In 2012, the ImageNet computer vision competition was the breakthrough moment for a new top contender for artificial intelligence applications: deep learning. The surprise victory of this approach over traditional machine learning methods revived interest in deep convolutional neural networks (CNNs), a decades-old concept rejuvenated by big data and more powerful computing. Since then, researchers have further explored these models for visual tasks such as image classification and face recognition, and expanded their use into robotics, natural language processing, computational biology, and other areas.
At the time of the ImageNet competition, new UChicago CS assistant professor Michael Maire was a postdoctoral researcher in the Caltech Computer Vision Lab. His work since, including 4 years at the Toyota Technological Institute at Chicago, has focused on the architectures of these CNNs, studying their underlying structure and the modifications that will help apply deep learning to new, more complicated applications.
“The goal is not just to focus on efficiency improvements,” Maire said, “but to get some understanding of what design details matter in the neural network architecture itself and to put engineering and design effort into that architecture, so that we can get new capabilities out of the neural network and train it to accomplish more complex tasks.”
Deep neural networks were originally inspired by the anatomy of the human brain, where information is processed by intricately connected systems of neurons. In a computational neural network, multiple connected layers take in raw input data, such as the pixels of an image, and gradually transform the information, identifying features and eventually assigning a label, such as determining whether the image contains a human or a dog.
Computer scientists like Maire have explored different sizes and structures for these networks, with the “deep” in deep learning typically referring to networks with tens or even hundreds of layers. Maire’s work also looks at how these networks can be trained, including on data with little or no human labeling, and higher-order visual capabilities, such as understanding the detailed composition of scenes containing many objects. These functions will be particularly useful as engineers further develop autonomous vehicles, robotics, and other technologies that rely upon advanced computer vision.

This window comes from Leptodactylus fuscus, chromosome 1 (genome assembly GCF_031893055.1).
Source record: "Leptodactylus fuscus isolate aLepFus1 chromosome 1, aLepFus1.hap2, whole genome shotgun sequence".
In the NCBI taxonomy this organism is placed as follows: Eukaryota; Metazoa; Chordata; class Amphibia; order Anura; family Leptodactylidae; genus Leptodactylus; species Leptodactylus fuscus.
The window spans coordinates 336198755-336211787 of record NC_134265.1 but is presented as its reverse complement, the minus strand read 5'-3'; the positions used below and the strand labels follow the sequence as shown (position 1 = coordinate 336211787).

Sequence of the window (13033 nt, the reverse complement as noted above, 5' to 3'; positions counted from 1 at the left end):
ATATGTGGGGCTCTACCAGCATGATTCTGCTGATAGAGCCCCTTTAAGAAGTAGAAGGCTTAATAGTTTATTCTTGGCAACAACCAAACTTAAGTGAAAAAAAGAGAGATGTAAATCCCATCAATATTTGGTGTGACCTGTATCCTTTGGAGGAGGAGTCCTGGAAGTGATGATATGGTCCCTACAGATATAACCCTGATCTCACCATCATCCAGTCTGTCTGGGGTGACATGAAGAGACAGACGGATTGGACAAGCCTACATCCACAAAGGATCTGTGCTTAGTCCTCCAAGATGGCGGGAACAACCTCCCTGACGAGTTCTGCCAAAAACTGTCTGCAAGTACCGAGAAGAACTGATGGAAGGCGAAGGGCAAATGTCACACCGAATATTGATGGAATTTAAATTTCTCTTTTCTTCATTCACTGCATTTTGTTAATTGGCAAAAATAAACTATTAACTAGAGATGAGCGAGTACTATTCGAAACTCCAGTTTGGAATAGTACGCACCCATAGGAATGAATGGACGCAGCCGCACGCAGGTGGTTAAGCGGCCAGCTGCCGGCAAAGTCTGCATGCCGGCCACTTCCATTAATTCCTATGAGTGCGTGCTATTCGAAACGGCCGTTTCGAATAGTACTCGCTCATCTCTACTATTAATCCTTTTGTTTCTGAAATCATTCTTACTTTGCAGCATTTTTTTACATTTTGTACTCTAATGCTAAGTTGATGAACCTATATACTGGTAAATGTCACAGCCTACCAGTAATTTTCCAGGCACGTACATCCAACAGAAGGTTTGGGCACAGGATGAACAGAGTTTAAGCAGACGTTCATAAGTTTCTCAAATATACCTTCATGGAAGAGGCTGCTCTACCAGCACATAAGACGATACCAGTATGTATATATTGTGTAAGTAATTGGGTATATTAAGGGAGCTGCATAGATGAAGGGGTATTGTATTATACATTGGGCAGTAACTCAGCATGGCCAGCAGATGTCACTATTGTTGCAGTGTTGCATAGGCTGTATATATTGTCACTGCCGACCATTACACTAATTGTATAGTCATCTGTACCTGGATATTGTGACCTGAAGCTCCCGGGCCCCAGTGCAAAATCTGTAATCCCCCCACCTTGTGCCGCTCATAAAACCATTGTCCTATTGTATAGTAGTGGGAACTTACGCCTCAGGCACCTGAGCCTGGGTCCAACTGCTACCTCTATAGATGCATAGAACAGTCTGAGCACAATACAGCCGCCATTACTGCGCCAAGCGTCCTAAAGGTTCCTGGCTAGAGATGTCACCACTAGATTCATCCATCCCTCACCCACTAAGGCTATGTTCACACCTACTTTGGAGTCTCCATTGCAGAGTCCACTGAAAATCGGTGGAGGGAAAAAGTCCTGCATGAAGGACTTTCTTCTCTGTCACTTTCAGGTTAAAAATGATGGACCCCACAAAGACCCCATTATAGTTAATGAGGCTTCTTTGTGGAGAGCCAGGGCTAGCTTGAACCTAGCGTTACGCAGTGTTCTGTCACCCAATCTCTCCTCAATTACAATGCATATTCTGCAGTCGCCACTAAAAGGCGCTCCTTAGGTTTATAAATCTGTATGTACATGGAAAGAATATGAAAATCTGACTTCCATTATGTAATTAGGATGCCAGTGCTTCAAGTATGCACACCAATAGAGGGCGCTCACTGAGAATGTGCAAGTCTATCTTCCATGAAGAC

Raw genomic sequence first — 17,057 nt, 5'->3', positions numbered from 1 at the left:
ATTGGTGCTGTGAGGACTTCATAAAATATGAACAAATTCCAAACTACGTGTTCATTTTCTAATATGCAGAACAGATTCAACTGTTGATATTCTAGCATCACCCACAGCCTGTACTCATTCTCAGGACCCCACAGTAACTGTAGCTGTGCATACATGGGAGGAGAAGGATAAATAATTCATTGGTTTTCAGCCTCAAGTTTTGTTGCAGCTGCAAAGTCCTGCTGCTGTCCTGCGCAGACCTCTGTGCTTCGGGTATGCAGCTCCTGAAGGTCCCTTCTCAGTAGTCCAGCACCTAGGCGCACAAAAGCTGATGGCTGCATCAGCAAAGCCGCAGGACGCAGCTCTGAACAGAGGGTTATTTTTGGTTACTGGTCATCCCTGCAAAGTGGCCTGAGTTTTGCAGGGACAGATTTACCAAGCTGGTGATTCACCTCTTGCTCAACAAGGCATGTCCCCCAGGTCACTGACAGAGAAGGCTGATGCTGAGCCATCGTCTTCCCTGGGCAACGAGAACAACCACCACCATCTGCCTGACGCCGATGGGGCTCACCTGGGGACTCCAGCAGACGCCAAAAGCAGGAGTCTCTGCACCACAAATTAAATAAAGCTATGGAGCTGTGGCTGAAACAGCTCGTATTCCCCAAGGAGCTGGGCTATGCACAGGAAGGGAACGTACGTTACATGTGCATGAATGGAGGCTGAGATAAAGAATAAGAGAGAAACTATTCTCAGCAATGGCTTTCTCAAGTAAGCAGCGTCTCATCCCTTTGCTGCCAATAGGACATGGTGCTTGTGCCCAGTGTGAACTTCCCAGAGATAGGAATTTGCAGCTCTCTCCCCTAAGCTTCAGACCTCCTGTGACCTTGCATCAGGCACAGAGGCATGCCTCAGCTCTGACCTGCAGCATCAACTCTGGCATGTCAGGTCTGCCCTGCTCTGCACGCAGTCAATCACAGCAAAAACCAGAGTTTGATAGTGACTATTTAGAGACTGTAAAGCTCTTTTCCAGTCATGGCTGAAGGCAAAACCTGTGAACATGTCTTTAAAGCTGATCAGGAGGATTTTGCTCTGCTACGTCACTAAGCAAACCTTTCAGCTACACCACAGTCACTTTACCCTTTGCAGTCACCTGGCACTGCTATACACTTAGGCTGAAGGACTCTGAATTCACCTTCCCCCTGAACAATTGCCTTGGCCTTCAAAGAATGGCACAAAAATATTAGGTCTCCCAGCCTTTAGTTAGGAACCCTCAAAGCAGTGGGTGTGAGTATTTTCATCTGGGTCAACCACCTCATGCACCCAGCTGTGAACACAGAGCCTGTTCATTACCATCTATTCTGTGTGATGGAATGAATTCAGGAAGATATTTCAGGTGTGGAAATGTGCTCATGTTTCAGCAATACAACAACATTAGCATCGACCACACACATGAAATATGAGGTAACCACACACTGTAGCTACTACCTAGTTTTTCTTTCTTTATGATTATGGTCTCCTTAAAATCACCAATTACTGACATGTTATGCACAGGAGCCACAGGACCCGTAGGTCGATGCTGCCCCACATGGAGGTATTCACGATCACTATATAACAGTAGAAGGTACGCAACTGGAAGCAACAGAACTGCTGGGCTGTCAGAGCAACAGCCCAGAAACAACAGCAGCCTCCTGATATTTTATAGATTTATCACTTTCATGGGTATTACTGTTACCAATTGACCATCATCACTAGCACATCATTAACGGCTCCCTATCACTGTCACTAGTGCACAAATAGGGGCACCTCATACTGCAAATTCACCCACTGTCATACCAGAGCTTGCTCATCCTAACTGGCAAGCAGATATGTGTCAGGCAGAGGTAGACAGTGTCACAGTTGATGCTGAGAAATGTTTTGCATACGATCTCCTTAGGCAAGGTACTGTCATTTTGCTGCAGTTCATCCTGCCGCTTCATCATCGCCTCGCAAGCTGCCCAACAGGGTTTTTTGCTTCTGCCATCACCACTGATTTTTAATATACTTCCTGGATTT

“The goal is human-level understanding and perception of the visual environment,” Maire said. “We’re moving towards models that learn something about the environment when presented with new objects, and that are capable of making decisions on the fly.”
In addition to studying the architecture of CNNs, Maire also contributes to the data they are tested with through his work on the COCO (Common Objects in Context) dataset. Comprised of over 330,000 images of complex everyday scenes, COCO provides a target for scientists to test new methods in object detection, captioning, and segmentation. A workshop and challenges take place each year, alternating between the ICCV and ECCV conferences.
As a nearby neighbor at TTIC, Maire already worked with UChicago graduate students. Last year, he published a paper with UChicago CS PhD student Gustav Larsson on building a network to automatically colorize images. As data for this task can be collected automatically, without human labeling effort, the network can learn in a self-supervised manner. In addition, colorization serves as a proxy task for larger goals of scene understanding; naming a plausible color for an object is linked to understanding its identity. This fall, Maire will teach a computer vision course that will alternate between the university and TTIC.
For more on Maire’s research, visit his webpage at http://ttic.uchicago.edu/~mmaire/